DeLand, FL - During today's (April 14) Special Meeting, Volusia County Council members heard from a number of division heads. County Manager George Recktenwald said that the County is working closely with the cities and after twelve or so phone conferences, they are on the same page. "We've worked very heavily with the cities. I think we're all pretty much in lockstep except for some minor nuances. Cities do have a few different things as does the County but for the most part, we're right in lockstep of our operations."
Director of Public Protection Joe Pozzo said while they are dealing with the COVID-19 pandemic, his department also has hurricanes and fire bans to think about. "Hurricane season is not too far out and we are contemplating sheltering now with COVID-19 perhaps still being present. So we'd essentially be dealing with two emergencies at one time." The County is working with four hotels, with one already secured and the contracts for the others in the works. Pozzo said these would be used for public safety, health care workers and homeless who may need to isolate for a 14-day period. He also said that the fire ban in Volusia County is still in place.
Beach Services Director Ray Manchester said to date they have handed out more than 1,300 warnings, with a lot of those over Easter weekend. He also said that it's easier to enforce the rules in some areas than in others. "The core area of Daytona is easier than the north peninsula, which is a bigger challenge because we're seeing that people have found that it's a place to go. We're also seeing Flagler County citizens coming down. We're adapting and adjusting as needed to that."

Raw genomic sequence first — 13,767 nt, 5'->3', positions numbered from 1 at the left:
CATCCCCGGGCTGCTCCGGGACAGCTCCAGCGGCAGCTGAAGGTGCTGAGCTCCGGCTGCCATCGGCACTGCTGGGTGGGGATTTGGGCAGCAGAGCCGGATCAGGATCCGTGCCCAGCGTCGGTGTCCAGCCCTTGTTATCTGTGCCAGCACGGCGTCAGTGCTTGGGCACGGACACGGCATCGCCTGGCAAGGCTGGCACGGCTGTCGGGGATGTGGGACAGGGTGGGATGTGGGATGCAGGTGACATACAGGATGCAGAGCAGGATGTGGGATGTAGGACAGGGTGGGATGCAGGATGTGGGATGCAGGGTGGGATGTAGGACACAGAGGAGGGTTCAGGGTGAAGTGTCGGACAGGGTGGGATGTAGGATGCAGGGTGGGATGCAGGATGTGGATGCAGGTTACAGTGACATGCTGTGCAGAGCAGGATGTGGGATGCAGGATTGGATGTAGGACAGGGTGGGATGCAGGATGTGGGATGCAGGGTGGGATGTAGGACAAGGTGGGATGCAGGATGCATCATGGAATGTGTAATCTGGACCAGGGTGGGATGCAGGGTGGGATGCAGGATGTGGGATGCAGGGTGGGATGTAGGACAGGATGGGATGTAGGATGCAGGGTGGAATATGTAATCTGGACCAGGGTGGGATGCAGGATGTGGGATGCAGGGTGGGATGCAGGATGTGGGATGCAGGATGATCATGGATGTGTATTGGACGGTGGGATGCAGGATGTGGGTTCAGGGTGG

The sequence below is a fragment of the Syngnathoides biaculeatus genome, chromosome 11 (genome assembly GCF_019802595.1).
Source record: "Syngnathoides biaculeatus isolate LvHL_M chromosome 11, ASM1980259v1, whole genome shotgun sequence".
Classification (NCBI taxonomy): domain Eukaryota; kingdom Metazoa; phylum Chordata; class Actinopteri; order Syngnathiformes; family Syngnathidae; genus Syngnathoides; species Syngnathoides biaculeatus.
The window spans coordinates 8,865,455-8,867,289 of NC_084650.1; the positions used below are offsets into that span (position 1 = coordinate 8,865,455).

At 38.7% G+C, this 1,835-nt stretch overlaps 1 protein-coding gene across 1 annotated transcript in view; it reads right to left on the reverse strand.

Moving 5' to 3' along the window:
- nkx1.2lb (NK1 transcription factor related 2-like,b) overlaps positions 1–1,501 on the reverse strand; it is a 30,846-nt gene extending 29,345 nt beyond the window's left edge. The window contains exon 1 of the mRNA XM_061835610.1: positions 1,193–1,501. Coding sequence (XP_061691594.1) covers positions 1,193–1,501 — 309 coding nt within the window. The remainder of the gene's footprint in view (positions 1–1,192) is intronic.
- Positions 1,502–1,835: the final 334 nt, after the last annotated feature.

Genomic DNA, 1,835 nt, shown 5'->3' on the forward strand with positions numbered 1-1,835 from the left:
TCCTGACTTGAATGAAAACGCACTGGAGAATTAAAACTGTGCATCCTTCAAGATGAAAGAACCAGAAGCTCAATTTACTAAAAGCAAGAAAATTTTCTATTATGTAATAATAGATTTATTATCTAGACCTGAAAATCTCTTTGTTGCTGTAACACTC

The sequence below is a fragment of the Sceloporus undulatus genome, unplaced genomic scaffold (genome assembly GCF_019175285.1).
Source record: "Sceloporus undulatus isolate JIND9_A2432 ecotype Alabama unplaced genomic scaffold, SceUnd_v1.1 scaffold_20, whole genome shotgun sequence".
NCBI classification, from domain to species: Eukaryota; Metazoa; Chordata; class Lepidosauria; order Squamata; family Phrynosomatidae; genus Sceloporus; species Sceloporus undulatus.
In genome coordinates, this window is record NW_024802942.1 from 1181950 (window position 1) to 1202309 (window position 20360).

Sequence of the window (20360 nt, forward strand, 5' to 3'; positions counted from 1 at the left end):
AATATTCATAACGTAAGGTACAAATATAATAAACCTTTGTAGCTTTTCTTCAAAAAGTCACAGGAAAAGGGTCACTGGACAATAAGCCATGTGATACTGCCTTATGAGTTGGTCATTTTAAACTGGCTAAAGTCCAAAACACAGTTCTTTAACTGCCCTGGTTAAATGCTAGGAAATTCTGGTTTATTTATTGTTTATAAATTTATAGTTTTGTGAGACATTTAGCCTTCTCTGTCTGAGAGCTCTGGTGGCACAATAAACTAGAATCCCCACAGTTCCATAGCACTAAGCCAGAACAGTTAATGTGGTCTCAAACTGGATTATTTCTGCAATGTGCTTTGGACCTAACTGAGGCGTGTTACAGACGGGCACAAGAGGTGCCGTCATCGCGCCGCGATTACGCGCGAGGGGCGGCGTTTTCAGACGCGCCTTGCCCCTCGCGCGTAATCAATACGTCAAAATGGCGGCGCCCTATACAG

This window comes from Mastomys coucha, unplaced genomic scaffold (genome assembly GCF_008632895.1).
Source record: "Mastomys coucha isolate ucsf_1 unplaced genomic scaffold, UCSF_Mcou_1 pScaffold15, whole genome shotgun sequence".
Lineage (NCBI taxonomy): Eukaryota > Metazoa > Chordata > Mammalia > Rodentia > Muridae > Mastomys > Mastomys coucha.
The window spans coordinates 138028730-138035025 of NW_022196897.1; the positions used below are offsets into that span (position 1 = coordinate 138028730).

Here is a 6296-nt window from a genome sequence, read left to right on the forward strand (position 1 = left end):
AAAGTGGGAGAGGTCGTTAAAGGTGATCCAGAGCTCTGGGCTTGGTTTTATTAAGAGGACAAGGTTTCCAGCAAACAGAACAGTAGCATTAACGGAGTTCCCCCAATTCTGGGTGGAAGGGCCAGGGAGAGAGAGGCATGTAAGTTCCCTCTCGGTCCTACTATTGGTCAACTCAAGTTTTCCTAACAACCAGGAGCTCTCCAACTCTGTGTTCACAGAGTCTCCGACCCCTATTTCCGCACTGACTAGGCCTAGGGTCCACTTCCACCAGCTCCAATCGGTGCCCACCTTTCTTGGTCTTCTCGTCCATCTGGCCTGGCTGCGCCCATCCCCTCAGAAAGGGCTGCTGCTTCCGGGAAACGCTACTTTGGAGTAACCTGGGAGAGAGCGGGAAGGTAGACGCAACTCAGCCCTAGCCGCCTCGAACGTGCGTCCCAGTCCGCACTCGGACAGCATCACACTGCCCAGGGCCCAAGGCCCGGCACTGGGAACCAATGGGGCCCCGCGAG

County Medical Examiner James Fulcher told the Council about his offices efforts during this pandemic. "We're screening cases and working closely with public health. We're working with them to make the best decisions on how to utilize the tests at this time." Fulcher also said they were able to get ahead of the pandemic because the Medical Examiner's Office is a private entity and they are stocked with personal protective equipment for the more than the foreseeable future. As for testing on people who have died, because of the availability of the tests, they are being judicious with the use of the tests.
Council also were told that Volusia County qualifies for direct funding from the federal government and expects to receive more than $96 million out of the $8.3 billion allotted to the state of Florida. The reason: the population is over 500,000.